If you are new to vegetable gardening, you probably have heard the phrase "true leaves" a time or two. This is especially true if growing from seed, where this phrase is used most often. But what exactly are true leaves?

When a seed first emerges from the soil, or potting mixture, it has a set of two leaves called cotyledons. The cotyledons are actually a part of the seed, and act as a food source for the sprouting seedling. At this time the seedling does not conduct photosynthesis. It gets all its food and nutrition from the cotyledons.

Cotyledons and True Leaf of a Seedling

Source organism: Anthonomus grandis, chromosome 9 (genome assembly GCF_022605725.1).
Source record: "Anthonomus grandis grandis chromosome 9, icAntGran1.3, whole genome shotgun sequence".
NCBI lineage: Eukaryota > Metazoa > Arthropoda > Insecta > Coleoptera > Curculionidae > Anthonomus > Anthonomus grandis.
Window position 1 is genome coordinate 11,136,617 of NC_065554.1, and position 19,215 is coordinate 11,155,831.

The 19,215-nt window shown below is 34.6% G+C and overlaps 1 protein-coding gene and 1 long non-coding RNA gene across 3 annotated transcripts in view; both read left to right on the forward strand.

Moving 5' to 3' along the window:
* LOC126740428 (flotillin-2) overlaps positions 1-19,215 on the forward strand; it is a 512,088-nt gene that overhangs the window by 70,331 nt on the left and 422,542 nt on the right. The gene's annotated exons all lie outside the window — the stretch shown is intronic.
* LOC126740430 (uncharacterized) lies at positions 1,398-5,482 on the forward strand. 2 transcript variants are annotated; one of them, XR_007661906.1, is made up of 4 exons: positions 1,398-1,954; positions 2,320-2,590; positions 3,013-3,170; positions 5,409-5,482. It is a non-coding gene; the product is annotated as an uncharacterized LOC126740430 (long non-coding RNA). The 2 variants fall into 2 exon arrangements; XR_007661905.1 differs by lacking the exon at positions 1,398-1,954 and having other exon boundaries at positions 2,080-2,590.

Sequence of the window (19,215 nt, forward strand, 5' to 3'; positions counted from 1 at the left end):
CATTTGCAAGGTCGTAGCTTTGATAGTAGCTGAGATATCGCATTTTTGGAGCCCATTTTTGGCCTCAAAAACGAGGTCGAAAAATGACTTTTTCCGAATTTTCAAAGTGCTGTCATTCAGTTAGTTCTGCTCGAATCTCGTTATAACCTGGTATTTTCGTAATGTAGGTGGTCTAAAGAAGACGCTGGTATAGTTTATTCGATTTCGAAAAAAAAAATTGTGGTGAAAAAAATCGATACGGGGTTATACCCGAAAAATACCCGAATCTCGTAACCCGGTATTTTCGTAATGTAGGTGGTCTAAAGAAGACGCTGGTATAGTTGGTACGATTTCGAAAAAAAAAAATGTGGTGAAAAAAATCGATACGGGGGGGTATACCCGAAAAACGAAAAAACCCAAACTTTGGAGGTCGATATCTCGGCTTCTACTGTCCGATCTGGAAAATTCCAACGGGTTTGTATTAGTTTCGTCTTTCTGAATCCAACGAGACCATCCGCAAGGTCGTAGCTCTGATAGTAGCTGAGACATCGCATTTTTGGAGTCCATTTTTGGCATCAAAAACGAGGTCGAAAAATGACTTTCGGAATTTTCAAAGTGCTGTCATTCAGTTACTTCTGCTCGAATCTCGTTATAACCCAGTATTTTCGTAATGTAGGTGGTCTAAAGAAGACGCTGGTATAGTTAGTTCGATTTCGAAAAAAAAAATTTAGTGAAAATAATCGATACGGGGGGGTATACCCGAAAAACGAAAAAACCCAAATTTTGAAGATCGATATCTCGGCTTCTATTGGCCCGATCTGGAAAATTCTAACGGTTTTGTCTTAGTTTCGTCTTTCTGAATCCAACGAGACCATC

As the seedling becomes stronger and healthier, it will begin to form two more leaves that look very different from the cotyledons. The true leaves will look more like what the plant's leaves look like when mature. Once the true leaves are present, the plant is now actively photosynthesizing. Eventually the cotyledons will wither and fall off as the true leaves take over the job of feeding the plant.

True Leaves On a Tomato Seedlings

Knowing how to identify a seedling's true leaves is important if starting seeds in pots for later transplanting into the vegetable garden. Some vegetables should not be transplanted in the vegetable garden until at least two true leaves appear. This is true for cucumbers, squash, pumpkins, and melons. Hopefully now you understand what is meant by "true leaves".

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